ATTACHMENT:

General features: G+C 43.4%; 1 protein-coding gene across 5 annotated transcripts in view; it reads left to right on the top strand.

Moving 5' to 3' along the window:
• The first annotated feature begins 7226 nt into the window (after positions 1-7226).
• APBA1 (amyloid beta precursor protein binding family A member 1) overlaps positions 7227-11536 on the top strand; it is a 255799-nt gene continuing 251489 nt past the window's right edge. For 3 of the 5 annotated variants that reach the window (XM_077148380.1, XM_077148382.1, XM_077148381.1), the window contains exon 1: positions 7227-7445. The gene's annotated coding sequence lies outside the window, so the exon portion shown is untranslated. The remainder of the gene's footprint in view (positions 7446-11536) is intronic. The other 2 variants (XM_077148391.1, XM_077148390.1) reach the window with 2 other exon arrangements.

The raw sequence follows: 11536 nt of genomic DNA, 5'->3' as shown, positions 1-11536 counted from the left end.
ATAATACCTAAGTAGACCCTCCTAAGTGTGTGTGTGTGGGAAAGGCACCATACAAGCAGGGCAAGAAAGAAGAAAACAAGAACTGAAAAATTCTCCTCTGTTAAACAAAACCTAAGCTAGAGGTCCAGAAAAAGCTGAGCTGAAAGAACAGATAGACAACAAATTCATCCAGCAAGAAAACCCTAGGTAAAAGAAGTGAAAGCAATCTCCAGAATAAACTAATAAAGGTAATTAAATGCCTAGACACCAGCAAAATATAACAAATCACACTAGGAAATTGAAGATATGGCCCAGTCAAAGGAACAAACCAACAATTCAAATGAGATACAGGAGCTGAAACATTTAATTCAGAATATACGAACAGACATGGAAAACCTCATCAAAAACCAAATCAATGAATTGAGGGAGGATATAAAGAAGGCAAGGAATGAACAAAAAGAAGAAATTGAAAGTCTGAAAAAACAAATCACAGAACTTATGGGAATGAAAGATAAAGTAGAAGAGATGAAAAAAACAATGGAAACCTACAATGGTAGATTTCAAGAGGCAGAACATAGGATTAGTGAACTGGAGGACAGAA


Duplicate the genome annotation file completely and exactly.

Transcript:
General features: G+C 43.4%; 1 protein-coding gene across 5 annotated transcripts in view; it reads left to right on the top strand.

Moving 5' to 3' along the window:
• The first annotated feature begins 7226 nt into the window (after positions 1-7226).
• APBA1 (amyloid beta precursor protein binding family A member 1) overlaps positions 7227-11536 on the top strand; it is a 255799-nt gene continuing 251489 nt past the window's right edge. For 3 of the 5 annotated variants that reach the window (XM_077148380.1, XM_077148382.1, XM_077148381.1), the window contains exon 1: positions 7227-7445. The gene's annotated coding sequence lies outside the window, so the exon portion shown is untranslated. The remainder of the gene's footprint in view (positions 7446-11536) is intronic. The other 2 variants (XM_077148391.1, XM_077148390.1) reach the window with 2 other exon arrangements.

The raw sequence follows: 11536 nt of genomic DNA, 5'->3' as shown, positions 1-11536 counted from the left end.
ATAATACCTAAGTAGACCCTCCTAAGTGTGTGTGTGTGGGAAAGGCACCATACAAGCAGGGCAAGAAAGAAGAAAACAAGAACTGAAAAATTCTCCTCTGTTAAACAAAACCTAAGCTAGAGGTCCAGAAAAAGCTGAGCTGAAAGAACAGATAGACAACAAATTCATCCAGCAAGAAAACCCTAGGTAAAAGAAGTGAAAGCAATCTCCAGAATAAACTAATAAAGGTAATTAAATGCCTAGACACCAGCAAAATATAACAAATCACACTAGGAAATTGAAGATATGGCCCAGTCAAAGGAACAAACCAACAATTCAAATGAGATACAGGAGCTGAAACATTTAATTCAGAATATACGAACAGACATGGAAAACCTCATCAAAAACCAAATCAATGAATTGAGGGAGGATATAAAGAAGGCAAGGAATGAACAAAAAGAAGAAATTGAAAGTCTGAAAAAACAAATCACAGAACTTATGGGAATGAAAGATAAAGTAGAAGAGATGAAAAAAACAATGGAAACCTACAATGGTAGATTTCAAGAGGCAGAACATAGGATTAGTGAACTGGAGGACAGAA